Saturday 24 February 2018

St. Clair Sightings

Today I went down to Wallaceburg with family to run some errands. Afterwards we went to check out the St. Clair National Wildlife Area and the surrounding fields for migrating waterfowl. 

Heron Line proved to be most productive. I managed to see my first Killdeer of the year pretty quickly in a flooded field.

We soon came across a huge flooded field, filled with waterfowl, including my first Tundra Swans of 2018. There were well over a hundred!

As I was scoping out the field, I quickly got on a Greater White-fronted Goose! These geese have been showing up all over the place as of late. In all I counted 14, but there were no doubt more hiding in among the corn stubble.

I was also pleased to find two Sandhill Cranes, another first for the year, in the field.

Ducks, including Mallard, Northern Pintail, Redhead, and Ring-necked Duck, were quite numerous. At one point they all got up and flew around a bit.

After scanning the field until nothing new could be found, we went and checked out the St. Clair NWA. I didn't walk the whole thing, in interest of time, but I did walk the first portion of the trail. I found things such as Northern Shoveler, American Coot, Hooded Merganser, Bufflehead, Cackling Goose, and some more Canada Geese.

Hooded Merganser

Canada Goose (apparent "Giant" subspecies)

Red-winged Blackbirds were singing throughout.

On our way home, we found a cooperative Sandhill Crane on Town Line Road.

As we were driving down Belle Rose Line, my grandma said "was that an owl?"

Sure enough, it was a Snowy Owl, my first for Chatham-Kent (finally!)

I was very happy with the outing! Spring is coming!

Friday 23 February 2018

More Blackbirds!

The blackbirds continue to increase! Tonight at the local blackbird roost I saw about 100 Red-winged Blackbirds and Common Grackles. Pretty good numbers for late February!

Hopefully I can go out and find some more signs of spring this weekend!

Tuesday 20 February 2018

Blackbird Bonanza!

This morning started like any other school day. I got up, went and ate breakfast, then walked to my bus stop. On the walk, I couldn't help but notice just how mild it was. I made a mental note to go look for blackbirds after school, because I just knew that today would be the day they started their advance into my neighborhood.

I waited at the bus stop for five minutes, completely alone. I waited a bit longer before getting a text from my mom saying that the buses had a two hour fog delay. I guess I would get to go look for blackbirds sooner than I thought!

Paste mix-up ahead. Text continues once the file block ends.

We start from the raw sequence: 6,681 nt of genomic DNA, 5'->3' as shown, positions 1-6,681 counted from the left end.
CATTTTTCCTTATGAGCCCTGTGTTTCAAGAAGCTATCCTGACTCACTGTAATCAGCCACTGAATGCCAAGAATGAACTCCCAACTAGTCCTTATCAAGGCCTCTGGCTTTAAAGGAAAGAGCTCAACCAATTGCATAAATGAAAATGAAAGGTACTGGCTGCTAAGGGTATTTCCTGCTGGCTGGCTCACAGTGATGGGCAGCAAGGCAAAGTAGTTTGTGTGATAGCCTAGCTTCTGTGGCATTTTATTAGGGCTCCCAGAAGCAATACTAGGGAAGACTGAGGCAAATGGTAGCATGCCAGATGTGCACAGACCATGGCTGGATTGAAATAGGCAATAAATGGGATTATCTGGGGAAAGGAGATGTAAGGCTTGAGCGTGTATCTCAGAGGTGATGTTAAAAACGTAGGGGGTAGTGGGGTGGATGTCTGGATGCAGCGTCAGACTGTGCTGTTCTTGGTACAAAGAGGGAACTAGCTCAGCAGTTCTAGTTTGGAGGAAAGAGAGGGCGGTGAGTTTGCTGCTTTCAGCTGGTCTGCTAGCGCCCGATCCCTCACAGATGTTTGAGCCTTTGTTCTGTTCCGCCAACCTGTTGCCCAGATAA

Not 10 minutes into my search I heard it. Off in the distance I could hear one of my favourite sounds of early spring...the distinctive "Conk-a-REE!" of a Red-winged Blackbird! I tried locating the bird, however I had to abandon the search because it started to rain quite heavily. I figured I could go back after school and try to get a visual and maybe some photos.

As soon as I got home, I was told that buses hadn't been delayed...they were cancelled! I have no idea why, as it was completely clear out where I was, but I wasn't I could spend the whole day looking for blackbirds!

The rain didn't give up until about twenty after ten, but as soon as it stopped I was out the door (without a camera...whoops!). Almost immediately four Red-winged Blackbirds flew over, followed by two more. I found a seventh male loudly singing at the top of a tree. Awesome!

I returned about an hour later with a camera, and although I was only able to find two Red-wingeds, I was happy to watch them singing and interacting with each other.

Long story short, I spent the next few hours riding my bike around, finding Red-winged Blackbirds everywhere I went.

Late in the afternoon, as I was heading home I happened across a group of six flyover Red-winged Blackbirds. Cool, I thought, and decided to stop and see if anymore flew over. Shortly after, I saw about 12 fly over. I realized that they had come from the direction of a marsh which serves as a congregation spot of sorts for blackbirds in spring and fall, so I went to check it out.

I came across a single male Red-winged on a wire.

As I was watching him I noticed a flock of Common Grackles had just taken off from a nearby tree! I looked over and realized that there were more of them! All in all, I counted a total of 41 Common Grackles and 43 Red-winged Blackbirds, exceptional numbers given the date and location.

Common Grackles and European Starings

Although I was thoroughly soaked, it was a great day of birding! I'm sure the Killdeer aren't far behind!

Saturday 3 February 2018

Sparrows Galore!

Yesterday I went to Fanshawe Conservation Area with my aunt. There were plently of birds feeding on seeds left by a trail head, including the overwintering Fox Sparrow I first found a few weeks back. Also present feeding on the seeds were Dark-eyed Juncos, American Tree Sparrows, White-throated Sparrows, Black-capped Chickadees, White-breasted Nuthatches, and a Downy Woodpecker.

White-throated Sparrow

Fox Sparrow

Dark-eyed Junco

Black-capped Chickadee

Dark-eyed Junco

Downy Woodpecker

Dark-eyed Juncos

Friday 2 February 2018

Some Springbank Photos

Yesterday I went on a short walk in Springbank Park. I managed to catch up with a few ducks that have been frequenting the river this winter, along with a very photogenic Northern Cardinal. I also encountered my first Cackling Goose of the year.

Cackling Goose

Black-capped Chickadee

Northern Cardinal


American Wigeon